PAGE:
Table V shows the excellent aggregate coating performance of emulsions prepared with these emulsifiers.
This example shows the use of the amine condensates of Example 1 as set retarders and aggregate mixing aids for emulsions prepared with conventional slurry seal emulsifiers. In this case, the proper amounts of acidified (pH 2), diluted solutions (1%) of the lignin amidoamines are added to the mixing water of the slurry seal formulation before addition of the bituminous emulsions. Table VI shows the improved mixing performance of emulsions prepared with Edgington oil® AC-20 asphalt and INDULIN MQK or INDULIN MQK-1M bituminous emulsifiers at 1.25% dosage. These emulsifiers are described in U.S. Pat. Nos. 4,447,269, 4,464,285, and 4,464,286.
TABLE V__________________________________________________________________________EVALUATION OF EMULSIFIERS PREPARED FROM LIGNIN AND AMINEBLEND/FORMALDEHYDE-AND AMINE BLEND/ACRYLIC ACID PRE-CONDENSATESa) Cement Particle Mixing Mixingb) Flow Set Time Mixing Ductilityd) Charge Teste) %Emulsifier Temperature Conditions Behavior (min) Test (cm) (mv in 30 Coatingf)__________________________________________________________________________INDULIN A-Amine RT 12W 12E FE 60+ passed 95 8.0/30 90 DNFBlendj) -FAg) --EGh) 100° F. 2C 12W 12E FE 60+ 95 DNF(150:150:100)/NP-50k) (50:50)INDULIN A-Amine RT 12W 12E FE 60+ passed 95 8.0/30 95 DNFBlendj) -FAg) --EGh) 100° F. 2C 12W 12E FE 60+ 95 DNF(150:150:10:100)/NP-50k) (50:50)INDULIN A-Amine RT 12W 12E FE 60+ passed 87 8.0/30 100 DNFBlendj) -ACAi) --EGh) 100° F. 2C 12W 12E FE 60+ 95 DNF(150:150:10:100/NP-50k) (50:50)INDULIN A-Amine RT 12W 12E FE 60+ passed 130+ 8.0/30 100 DNFBlendj) -ACAi) --EGh) 100° F. 2C 12W 12E FE 60+ 95 DNF(150:150:10:100)/NP-50k) (50:50)__________________________________________________________________________ a) EXXON ® 120/150 penetration asphalt, 64% asphalt content, 1.25% emulsifier, pH 2.5. b) W: water, E: emulsion, C: cement; Percent based on the weight of the aggregate; Camak (granite) aggregate was used. c) FE: flow excellent, d) Determined at 77° F. e) Millivolts reached after 30 min. f) % coating retained after boiling in water for 10 min., DNF: test specimen did not fall apart. g) FA: paraformaldehyde. h) EG: ethyleneglycol. i) ACA: acrylic acid. j) Blend consisting mainly of aminoethyl piperazine and triethylene tetramine. k) Nonylphenol ethoxylate (50 moles ethylene oxide).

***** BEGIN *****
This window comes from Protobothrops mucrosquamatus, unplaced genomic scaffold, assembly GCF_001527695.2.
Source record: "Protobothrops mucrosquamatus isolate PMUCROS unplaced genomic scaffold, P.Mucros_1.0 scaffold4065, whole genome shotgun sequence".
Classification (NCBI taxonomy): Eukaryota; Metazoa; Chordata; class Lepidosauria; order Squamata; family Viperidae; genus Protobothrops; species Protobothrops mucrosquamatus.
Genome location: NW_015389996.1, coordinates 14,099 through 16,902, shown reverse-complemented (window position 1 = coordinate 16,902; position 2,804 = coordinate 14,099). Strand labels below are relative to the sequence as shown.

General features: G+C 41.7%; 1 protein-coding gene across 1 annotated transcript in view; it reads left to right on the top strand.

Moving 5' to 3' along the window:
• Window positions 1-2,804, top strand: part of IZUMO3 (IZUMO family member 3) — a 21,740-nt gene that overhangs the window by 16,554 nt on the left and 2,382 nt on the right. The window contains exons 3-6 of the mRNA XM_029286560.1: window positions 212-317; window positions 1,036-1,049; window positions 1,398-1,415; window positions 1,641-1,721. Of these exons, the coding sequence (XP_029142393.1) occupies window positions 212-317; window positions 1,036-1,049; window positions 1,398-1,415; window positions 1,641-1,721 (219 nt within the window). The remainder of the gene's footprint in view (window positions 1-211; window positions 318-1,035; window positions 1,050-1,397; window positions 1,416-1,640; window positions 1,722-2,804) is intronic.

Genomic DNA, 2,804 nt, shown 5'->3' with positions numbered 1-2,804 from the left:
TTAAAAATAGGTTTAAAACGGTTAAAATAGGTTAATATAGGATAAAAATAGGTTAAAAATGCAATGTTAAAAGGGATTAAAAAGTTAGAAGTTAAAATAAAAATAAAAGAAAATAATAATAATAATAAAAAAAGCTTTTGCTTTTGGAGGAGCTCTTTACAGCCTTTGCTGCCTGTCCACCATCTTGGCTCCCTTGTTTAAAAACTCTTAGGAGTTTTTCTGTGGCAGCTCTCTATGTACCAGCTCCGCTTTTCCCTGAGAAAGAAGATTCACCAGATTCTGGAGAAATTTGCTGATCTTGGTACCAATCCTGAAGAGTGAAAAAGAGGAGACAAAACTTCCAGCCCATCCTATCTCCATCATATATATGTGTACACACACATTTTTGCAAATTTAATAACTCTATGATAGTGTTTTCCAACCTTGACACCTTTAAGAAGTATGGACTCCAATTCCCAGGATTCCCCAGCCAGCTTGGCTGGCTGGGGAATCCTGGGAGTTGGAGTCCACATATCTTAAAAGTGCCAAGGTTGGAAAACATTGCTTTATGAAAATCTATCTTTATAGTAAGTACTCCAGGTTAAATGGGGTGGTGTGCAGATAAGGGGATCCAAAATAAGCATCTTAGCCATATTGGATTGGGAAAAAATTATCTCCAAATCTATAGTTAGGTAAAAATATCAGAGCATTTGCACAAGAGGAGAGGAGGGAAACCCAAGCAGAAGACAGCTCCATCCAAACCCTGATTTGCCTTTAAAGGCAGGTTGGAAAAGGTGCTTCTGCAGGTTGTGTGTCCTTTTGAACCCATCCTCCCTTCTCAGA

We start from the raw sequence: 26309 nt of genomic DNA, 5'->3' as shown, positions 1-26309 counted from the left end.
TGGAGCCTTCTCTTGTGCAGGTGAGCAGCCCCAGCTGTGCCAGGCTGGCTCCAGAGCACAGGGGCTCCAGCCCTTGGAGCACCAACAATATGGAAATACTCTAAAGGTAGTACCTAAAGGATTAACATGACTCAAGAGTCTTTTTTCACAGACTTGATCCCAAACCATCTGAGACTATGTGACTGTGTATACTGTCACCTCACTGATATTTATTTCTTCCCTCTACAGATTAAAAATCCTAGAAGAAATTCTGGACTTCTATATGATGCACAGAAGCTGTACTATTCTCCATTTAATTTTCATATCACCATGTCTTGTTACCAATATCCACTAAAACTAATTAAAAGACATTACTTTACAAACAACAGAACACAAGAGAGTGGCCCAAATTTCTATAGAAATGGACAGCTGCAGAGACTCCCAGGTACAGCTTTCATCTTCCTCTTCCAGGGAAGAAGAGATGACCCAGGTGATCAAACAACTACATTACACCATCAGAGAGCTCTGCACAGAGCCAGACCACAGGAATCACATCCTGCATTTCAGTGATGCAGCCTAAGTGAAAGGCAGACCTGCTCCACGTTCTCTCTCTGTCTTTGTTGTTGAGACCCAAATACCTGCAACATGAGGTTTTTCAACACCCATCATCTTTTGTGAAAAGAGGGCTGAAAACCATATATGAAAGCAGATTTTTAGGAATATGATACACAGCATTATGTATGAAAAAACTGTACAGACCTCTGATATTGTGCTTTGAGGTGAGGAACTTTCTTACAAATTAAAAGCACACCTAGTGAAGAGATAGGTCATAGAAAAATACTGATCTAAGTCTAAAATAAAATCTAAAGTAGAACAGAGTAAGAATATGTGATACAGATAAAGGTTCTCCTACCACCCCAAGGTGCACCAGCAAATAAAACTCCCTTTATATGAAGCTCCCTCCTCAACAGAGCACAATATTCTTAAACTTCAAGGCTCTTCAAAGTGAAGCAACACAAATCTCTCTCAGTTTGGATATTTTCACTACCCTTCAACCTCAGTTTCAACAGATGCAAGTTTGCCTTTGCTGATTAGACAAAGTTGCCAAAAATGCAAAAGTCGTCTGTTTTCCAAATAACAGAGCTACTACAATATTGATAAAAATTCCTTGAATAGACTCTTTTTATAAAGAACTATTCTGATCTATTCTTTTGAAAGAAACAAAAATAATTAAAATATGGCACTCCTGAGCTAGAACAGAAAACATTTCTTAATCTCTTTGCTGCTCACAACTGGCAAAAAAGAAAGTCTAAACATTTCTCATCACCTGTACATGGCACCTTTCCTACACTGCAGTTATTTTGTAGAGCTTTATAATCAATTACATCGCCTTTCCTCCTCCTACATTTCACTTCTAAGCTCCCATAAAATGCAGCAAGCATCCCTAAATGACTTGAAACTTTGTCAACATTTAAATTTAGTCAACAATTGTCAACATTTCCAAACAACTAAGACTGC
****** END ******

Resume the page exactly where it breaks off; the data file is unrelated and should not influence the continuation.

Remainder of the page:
TABLE VI__________________________________________________________________________EVALUATION OF LIGNIN AMINE CONDENSATES AS MIXING AIDSa) % Temperature Mixing Time InorganicEmulsifier Mixing Additive Dosageb) (°F.) (sec.)c) Additived)__________________________________________________________________________INDULIN MQK-1M -- -- 80 15 0INDULIN MQK-1M INDULIN A-MAe) - 0.03 80 120 0 Amine Blendf) - EGg) (100:5.5:100:100)INDULIN MQK-1M INDULIN A-MAe) - 0.05 80 >180 0 Amine Blendf) - EGg) (100:5.5:100:100)INDULIN MQK-1M -- -- 100 <10 1CINDULIN MQK-1M INDULIN A-MAe) - 0.05 100 25 1C Amine Blendf) - EGg) (100:5.5:100:100)INDULIN MQK-1M INDULIN A-MAe) - 0.05 100 125 1C Amine Blendf) - EGg) (100:5.5:100:100) /NP-50h) (1:1)INDULIN MQK -- -- 100 65 1CINDULIN MQK INDULIN A-MAe) - 0.05 100 >180 1C Amine Blendf) - EGg) (100:5.5:100:100) /NP-50h) (1:1)INDULIN MQK -- -- 120 <10 1CINDULIN MQK INDULIN A- 0.10 120 85 1C Amine Blendf) - FAi) --EGg) (100:100:6:100) /NP-50h) (1:1)__________________________________________________________________________ a) Edgington Oil ® AC20 asphalt, 63% asphalt content, 1.25% emulsifier, pH 2.0. b) Based on the weight of the aggregate. c) Aggregate (Camak) and emulsions were mixed until the mix broke. d) C: cement, percent based on the weight of the aggregate. e) MA: maleic anhydride f) Blend consisting mainly of aminoethyl piperazine and triethylene tetramine. g) EG: ethylene glycol h) NP50: Nonylphenol ethoxylate (50 moles ethylene oxide) i) FA: formaldehyde